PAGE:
Welcome to Day 12 of 31 Days to Better Recordings.
We’ve all seen the pictures of those huge tracking sessions.
The drum kit has 16 mics on it. Both guitar amps have two mics on each of them. The acoustic guitar has two mics. The vocalist has a mic. The bass player is playing both direct AND they’re recording his amp with two mics. The keyboardist has 3 different keyboards, each with a pair of outputs.
Don’t even get me started on the orchestra in the next room. 😉
As much fun as these sessions can be, they’re not very realistic for us home recording folks.
If you have dreams of one day owning enough mics and preamps to do a big ‘ol tracking session, GREAT!
In the meantime, though, keep it simple.
Up to this point, any project I record in my studio, including my own album, I’ve taken the overdub approach.
The Overdub Approach
Rather than trying to put together a full band and recording everything at once, I recorded everything one instrument at a time. Rarely do I use more than two inputs simultaneously.
If you’re starting out in the world of recording, I’d suggesting using your one good microphone that we talked about on Day 3 and recording your projects one instrument at a time. One instrument. One mic.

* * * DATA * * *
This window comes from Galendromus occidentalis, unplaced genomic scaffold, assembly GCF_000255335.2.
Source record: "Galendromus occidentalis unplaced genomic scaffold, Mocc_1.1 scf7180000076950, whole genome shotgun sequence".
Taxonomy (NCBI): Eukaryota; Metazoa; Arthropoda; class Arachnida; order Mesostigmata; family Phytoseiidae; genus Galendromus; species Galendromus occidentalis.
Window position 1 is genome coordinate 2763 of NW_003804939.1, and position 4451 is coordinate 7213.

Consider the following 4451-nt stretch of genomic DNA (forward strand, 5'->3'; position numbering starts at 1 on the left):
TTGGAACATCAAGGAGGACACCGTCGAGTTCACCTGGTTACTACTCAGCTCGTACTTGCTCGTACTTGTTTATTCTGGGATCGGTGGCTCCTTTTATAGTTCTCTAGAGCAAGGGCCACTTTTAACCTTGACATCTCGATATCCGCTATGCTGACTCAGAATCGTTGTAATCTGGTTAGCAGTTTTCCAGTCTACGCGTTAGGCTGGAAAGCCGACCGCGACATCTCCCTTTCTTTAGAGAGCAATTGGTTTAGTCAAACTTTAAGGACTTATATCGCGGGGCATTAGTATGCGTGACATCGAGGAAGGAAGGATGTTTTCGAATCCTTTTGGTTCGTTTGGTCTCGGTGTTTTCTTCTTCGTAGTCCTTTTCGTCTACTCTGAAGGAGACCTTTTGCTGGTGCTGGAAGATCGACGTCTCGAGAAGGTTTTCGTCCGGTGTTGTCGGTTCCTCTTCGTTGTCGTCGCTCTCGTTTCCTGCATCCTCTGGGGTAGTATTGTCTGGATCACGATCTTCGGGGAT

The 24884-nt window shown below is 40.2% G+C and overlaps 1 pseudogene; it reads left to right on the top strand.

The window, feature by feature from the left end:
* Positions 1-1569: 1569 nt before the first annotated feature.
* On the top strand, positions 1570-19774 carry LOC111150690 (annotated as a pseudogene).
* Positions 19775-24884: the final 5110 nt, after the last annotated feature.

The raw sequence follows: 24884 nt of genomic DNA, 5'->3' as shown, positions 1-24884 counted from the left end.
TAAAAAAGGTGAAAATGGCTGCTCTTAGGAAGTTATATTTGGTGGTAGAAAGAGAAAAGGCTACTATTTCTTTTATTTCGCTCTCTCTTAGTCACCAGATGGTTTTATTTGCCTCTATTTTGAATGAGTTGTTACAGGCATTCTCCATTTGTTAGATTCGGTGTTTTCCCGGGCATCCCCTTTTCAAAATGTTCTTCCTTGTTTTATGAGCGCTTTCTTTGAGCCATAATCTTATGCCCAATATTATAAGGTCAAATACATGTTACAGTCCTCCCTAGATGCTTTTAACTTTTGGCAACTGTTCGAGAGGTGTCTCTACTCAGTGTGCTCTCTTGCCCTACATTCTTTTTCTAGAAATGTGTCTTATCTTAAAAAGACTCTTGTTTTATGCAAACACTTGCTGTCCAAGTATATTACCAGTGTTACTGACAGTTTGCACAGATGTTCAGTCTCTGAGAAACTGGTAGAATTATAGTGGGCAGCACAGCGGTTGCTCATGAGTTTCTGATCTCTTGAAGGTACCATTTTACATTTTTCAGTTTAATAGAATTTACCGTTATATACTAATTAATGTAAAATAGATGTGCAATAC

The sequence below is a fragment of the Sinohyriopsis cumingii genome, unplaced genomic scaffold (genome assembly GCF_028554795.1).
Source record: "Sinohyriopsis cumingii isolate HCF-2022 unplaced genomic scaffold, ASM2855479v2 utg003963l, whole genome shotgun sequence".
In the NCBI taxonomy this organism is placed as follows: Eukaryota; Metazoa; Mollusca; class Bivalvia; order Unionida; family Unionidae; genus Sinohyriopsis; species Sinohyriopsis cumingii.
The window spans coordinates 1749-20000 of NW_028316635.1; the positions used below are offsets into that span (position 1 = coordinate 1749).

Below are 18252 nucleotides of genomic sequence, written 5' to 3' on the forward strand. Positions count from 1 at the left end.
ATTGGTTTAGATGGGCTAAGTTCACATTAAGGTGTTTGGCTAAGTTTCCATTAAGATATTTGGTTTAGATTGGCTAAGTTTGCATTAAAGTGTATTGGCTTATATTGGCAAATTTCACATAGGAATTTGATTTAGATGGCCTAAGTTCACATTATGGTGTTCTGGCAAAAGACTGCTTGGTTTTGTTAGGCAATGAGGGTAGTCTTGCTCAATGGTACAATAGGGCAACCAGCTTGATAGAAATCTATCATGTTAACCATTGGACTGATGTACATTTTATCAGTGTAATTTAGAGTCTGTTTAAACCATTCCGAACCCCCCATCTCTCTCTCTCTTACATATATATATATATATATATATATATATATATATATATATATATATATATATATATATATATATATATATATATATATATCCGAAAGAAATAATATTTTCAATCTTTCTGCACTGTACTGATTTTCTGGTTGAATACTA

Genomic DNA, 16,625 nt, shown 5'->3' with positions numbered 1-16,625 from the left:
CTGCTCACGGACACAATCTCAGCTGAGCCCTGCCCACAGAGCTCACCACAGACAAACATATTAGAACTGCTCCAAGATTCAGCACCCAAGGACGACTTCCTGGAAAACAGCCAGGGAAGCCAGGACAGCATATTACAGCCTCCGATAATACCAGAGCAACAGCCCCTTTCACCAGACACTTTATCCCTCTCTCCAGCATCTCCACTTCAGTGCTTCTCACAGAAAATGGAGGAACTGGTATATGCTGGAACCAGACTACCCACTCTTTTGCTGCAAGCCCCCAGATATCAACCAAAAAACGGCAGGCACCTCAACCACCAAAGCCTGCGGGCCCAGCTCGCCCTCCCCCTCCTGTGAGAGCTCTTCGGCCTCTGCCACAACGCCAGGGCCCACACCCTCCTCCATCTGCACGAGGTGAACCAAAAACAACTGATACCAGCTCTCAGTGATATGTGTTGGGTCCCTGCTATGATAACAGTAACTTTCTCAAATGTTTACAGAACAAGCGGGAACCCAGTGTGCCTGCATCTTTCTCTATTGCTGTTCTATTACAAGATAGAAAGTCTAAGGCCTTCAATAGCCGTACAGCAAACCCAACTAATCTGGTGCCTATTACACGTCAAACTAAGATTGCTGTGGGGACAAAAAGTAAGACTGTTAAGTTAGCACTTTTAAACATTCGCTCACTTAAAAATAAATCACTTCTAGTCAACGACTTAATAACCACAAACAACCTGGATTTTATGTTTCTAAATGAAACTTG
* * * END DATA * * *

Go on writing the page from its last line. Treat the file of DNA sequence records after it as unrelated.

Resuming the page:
“What about drums?” you may ask. Great questions. Until you have the capabilities to adequately record a drum kit (or rent out a studio for a drum session), use something like EZ Drummer to create your drum tracks.
Again, when you’re taking the overdub approach, the idea is to keep things as simple as possible. When you’re only recording one instrument at a time, you’re allowing you’re mind to really focus on that one instrument, that one mic, that one task. Instead of keeping up with 12 mics and 12 different mic techniques, you’re simply trying to get the best possible sound you can get with just one microphone.
Once you master the use of one microphone, graduate yourself to two, then even more as needed.
The goal here is to learn to crawl before you walk.
Most hobbies are fairly simple. I like to play basketball, for example. In high school, did we focus exclusively on complex trick plays on the first day of practice? No, we worked on the fundamentals.
It’s the same idea with recording, don’t jump in too deep until you’ve gotten a good handle on the fundamentals. Hopefully 31 Days to Better Recordings will help you with that.
Day 12 Challenge
In the comments below, list an area of your “recording life” that you’re letting become too complex. What can you do to simplify it and get better at it?